A gentleman scientist
is a scientist
with a private income
who can pursue scientific study
independently as he wishes without excessive external financial pressures.
Self-funding scientists were more common in the days before large-scale government
funding was available, up to the Victorian era
, especially in England
. Many early fellows of the Royal Society
were gentleman scientists. The position significantly reduced during the 20th century as other forms of science funding increased.
Benefits and drawbacks
Self-funding has the disadvantage that funds may be more restricted, however it has the advantage of avoids a number of inconveniences such as teaching obligations, administrative duties, writing grant requests to funding bodies. It also permits the scientist to have greater control over research directions, as funding bodies direct grants towards interests that may not coincide with that of the scientist. Furthermore, intellectual property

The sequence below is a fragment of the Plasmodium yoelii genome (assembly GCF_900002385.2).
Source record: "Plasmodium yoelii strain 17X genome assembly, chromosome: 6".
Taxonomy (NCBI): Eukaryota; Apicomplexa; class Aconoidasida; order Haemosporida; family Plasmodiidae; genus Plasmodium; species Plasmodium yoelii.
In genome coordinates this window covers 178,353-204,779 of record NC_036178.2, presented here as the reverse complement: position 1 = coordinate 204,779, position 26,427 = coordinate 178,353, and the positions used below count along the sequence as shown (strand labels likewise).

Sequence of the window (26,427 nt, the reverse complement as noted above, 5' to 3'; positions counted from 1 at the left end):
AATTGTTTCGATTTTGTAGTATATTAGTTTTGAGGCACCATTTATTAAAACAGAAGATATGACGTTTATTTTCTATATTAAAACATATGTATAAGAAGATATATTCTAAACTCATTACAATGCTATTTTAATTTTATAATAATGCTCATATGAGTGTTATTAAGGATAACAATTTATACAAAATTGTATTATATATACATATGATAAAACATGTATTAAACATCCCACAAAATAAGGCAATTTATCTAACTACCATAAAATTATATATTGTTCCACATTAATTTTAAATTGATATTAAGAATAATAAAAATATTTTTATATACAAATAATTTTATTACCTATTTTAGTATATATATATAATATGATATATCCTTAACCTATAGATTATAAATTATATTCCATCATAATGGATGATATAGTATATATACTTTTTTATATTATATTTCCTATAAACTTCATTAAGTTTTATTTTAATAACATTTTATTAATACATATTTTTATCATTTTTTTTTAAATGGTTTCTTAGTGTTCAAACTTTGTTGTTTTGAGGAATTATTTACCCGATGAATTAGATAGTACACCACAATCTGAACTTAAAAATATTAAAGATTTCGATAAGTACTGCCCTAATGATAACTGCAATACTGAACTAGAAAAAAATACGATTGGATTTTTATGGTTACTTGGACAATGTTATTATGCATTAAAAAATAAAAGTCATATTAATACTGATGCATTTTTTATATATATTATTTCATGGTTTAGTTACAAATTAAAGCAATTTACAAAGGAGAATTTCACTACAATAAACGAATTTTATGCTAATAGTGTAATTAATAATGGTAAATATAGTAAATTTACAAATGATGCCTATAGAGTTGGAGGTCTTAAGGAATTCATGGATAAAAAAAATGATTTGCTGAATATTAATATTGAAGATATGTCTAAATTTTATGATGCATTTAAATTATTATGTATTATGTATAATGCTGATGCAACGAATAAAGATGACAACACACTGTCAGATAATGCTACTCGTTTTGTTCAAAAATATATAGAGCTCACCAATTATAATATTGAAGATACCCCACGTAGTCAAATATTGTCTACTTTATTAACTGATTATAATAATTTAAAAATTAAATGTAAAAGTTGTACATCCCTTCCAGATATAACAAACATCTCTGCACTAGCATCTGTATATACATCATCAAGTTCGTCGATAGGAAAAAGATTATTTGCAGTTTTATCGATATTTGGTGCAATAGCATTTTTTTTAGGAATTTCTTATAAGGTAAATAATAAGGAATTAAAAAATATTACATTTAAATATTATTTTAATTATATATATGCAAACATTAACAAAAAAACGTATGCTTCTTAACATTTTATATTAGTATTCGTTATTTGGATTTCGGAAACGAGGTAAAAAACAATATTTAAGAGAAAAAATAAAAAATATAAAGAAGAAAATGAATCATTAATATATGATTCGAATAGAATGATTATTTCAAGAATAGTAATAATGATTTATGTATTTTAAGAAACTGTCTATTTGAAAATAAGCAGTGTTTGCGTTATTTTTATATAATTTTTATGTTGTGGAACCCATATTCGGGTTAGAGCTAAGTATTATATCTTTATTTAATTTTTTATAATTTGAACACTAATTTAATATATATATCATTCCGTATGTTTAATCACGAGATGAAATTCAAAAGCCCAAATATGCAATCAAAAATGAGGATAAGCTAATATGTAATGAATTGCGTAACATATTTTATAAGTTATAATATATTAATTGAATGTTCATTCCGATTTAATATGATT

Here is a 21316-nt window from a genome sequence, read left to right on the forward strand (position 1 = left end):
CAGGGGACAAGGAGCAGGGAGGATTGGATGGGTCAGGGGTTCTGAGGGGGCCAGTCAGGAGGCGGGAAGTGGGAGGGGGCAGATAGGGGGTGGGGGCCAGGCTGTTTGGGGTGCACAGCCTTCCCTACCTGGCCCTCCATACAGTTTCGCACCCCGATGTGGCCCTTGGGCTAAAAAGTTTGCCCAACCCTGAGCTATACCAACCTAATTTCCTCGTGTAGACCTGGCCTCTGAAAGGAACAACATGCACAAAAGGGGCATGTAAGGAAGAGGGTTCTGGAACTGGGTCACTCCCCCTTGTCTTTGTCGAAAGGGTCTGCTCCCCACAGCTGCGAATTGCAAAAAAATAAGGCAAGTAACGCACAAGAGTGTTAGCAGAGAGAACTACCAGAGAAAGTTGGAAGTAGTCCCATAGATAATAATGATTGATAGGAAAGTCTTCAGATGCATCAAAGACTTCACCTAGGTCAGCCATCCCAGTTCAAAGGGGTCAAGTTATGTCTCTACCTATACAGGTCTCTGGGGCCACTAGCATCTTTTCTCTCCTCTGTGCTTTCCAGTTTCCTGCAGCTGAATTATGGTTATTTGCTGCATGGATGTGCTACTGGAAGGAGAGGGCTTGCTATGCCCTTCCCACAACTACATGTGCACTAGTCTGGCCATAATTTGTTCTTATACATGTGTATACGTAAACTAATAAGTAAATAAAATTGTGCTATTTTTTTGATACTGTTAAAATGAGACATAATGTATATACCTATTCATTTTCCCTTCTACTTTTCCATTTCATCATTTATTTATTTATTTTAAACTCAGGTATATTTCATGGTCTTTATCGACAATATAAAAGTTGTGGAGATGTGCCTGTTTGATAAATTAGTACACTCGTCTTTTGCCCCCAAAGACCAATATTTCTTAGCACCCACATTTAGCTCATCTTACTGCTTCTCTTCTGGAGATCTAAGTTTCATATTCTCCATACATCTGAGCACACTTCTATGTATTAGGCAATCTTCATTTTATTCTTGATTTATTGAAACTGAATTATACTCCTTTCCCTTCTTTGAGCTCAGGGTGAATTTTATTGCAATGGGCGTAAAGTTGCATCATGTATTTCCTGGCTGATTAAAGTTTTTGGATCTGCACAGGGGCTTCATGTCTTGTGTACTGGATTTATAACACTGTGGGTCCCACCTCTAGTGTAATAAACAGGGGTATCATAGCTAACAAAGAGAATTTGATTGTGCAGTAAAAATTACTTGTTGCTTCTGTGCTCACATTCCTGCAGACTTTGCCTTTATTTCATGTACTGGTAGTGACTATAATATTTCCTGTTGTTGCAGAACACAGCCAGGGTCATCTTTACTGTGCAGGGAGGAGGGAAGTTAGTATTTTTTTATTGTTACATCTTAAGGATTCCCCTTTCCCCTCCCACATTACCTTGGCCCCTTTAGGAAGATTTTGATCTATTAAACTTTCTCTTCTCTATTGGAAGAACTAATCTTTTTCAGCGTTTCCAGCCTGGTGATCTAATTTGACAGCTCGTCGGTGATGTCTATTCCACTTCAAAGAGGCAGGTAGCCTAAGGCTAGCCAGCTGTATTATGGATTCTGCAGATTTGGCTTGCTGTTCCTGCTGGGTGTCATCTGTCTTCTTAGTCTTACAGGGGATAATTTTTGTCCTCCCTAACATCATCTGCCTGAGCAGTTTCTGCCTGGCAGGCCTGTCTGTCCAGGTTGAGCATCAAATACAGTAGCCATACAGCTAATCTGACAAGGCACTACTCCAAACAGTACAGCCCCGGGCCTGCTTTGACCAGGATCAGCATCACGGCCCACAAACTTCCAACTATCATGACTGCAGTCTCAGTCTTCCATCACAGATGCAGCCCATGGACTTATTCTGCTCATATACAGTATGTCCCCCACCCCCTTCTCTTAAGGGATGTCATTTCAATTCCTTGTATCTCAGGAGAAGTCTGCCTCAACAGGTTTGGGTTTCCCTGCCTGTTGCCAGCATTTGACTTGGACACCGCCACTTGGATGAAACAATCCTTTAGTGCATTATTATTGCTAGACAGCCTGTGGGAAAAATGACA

of the inventions belongs to the inventor and not the employer.
Modern-day gentleman scientists
Modern-day equivalents are Stephen Wolfram
who funds his own independent research through the sale of Mathematica
software, Craig Venter
, Julian Barbour
, Aubrey de Grey
and Barrington Moore
Notable Gentleman Scientists
- Martello, Robert, The Life and Times of Sir Goldsworthy Gurney: Gentleman Scientist and Inventor, 1793–1875 (review), Victorian Studies, Volume 42, Number 4, Summer 1999/2000, pp. 688–690. Indiana University Press.
- Porter, Dale H., The Life and Times of Sir Goldsworthy Gurney, Gentleman Scientist and Inventor, 1793–1875. 1988. Lehigh University Press, ISBN 0-934223-50-5.
- Jon Cohen, Science, Vol. 279. no. 5348, pp. 178 - 181, DOI: 10.1126/science.279.5348.178, Scientists Who Fund Themselves
- Jonathan Keats, Craig Venter is the future Salon.com Dec. 2007.